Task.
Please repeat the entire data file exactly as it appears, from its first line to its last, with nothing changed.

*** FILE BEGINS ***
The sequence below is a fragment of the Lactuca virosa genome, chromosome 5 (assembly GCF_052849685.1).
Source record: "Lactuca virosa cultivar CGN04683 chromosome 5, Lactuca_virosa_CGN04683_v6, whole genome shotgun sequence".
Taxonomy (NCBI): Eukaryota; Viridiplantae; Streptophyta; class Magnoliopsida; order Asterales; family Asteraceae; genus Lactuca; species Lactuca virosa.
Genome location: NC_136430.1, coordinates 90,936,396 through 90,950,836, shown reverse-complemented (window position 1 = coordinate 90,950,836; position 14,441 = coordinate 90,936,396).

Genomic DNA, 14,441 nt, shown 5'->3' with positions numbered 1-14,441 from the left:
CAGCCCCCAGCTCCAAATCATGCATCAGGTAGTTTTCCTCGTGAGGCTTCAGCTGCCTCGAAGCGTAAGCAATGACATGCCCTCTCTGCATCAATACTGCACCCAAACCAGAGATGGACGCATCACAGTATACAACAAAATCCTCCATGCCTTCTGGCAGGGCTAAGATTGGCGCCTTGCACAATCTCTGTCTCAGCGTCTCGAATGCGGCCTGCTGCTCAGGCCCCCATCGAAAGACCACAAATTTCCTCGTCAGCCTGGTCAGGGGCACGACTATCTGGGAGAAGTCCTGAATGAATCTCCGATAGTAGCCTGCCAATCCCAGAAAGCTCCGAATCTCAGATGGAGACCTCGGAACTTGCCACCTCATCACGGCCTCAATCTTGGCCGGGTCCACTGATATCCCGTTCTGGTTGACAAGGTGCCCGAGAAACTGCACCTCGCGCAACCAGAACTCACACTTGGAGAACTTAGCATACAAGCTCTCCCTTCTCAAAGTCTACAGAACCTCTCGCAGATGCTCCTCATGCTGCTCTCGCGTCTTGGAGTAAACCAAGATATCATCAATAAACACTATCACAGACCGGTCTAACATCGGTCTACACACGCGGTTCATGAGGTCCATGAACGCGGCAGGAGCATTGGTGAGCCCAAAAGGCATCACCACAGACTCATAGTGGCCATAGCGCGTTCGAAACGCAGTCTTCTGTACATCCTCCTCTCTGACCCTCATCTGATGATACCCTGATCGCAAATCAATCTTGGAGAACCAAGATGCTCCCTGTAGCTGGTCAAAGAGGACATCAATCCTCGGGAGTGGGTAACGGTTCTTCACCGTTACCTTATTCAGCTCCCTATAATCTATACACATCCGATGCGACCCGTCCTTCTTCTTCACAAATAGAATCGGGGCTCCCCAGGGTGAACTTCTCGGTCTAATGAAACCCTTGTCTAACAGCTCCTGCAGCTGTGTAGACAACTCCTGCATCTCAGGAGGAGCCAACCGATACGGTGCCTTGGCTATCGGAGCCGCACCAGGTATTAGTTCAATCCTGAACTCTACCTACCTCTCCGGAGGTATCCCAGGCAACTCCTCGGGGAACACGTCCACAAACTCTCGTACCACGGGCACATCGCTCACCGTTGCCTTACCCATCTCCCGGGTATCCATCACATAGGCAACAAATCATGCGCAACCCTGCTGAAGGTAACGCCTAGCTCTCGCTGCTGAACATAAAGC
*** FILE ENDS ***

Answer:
The sequence below is a fragment of the Lactuca virosa genome, chromosome 5 (assembly GCF_052849685.1).
Source record: "Lactuca virosa cultivar CGN04683 chromosome 5, Lactuca_virosa_CGN04683_v6, whole genome shotgun sequence".
Taxonomy (NCBI): Eukaryota; Viridiplantae; Streptophyta; class Magnoliopsida; order Asterales; family Asteraceae; genus Lactuca; species Lactuca virosa.
Genome location: NC_136430.1, coordinates 90,936,396 through 90,950,836, shown reverse-complemented (window position 1 = coordinate 90,950,836; position 14,441 = coordinate 90,936,396).

Genomic DNA, 14,441 nt, shown 5'->3' with positions numbered 1-14,441 from the left:
CAGCCCCCAGCTCCAAATCATGCATCAGGTAGTTTTCCTCGTGAGGCTTCAGCTGCCTCGAAGCGTAAGCAATGACATGCCCTCTCTGCATCAATACTGCACCCAAACCAGAGATGGACGCATCACAGTATACAACAAAATCCTCCATGCCTTCTGGCAGGGCTAAGATTGGCGCCTTGCACAATCTCTGTCTCAGCGTCTCGAATGCGGCCTGCTGCTCAGGCCCCCATCGAAAGACCACAAATTTCCTCGTCAGCCTGGTCAGGGGCACGACTATCTGGGAGAAGTCCTGAATGAATCTCCGATAGTAGCCTGCCAATCCCAGAAAGCTCCGAATCTCAGATGGAGACCTCGGAACTTGCCACCTCATCACGGCCTCAATCTTGGCCGGGTCCACTGATATCCCGTTCTGGTTGACAAGGTGCCCGAGAAACTGCACCTCGCGCAACCAGAACTCACACTTGGAGAACTTAGCATACAAGCTCTCCCTTCTCAAAGTCTACAGAACCTCTCGCAGATGCTCCTCATGCTGCTCTCGCGTCTTGGAGTAAACCAAGATATCATCAATAAACACTATCACAGACCGGTCTAACATCGGTCTACACACGCGGTTCATGAGGTCCATGAACGCGGCAGGAGCATTGGTGAGCCCAAAAGGCATCACCACAGACTCATAGTGGCCATAGCGCGTTCGAAACGCAGTCTTCTGTACATCCTCCTCTCTGACCCTCATCTGATGATACCCTGATCGCAAATCAATCTTGGAGAACCAAGATGCTCCCTGTAGCTGGTCAAAGAGGACATCAATCCTCGGGAGTGGGTAACGGTTCTTCACCGTTACCTTATTCAGCTCCCTATAATCTATACACATCCGATGCGACCCGTCCTTCTTCTTCACAAATAGAATCGGGGCTCCCCAGGGTGAACTTCTCGGTCTAATGAAACCCTTGTCTAACAGCTCCTGCAGCTGTGTAGACAACTCCTGCATCTCAGGAGGAGCCAACCGATACGGTGCCTTGGCTATCGGAGCCGCACCAGGTATTAGTTCAATCCTGAACTCTACCTACCTCTCCGGAGGTATCCCAGGCAACTCCTCGGGGAACACGTCCACAAACTCTCGTACCACGGGCACATCGCTCACCGTTGCCTTACCCATCTCCCGGGTATCCATCACATAGGCAACAAATCATGCGCAACCCTGCTGAAGGTAACGCCTAGCTCTCGCTGCTGAACATAAAGC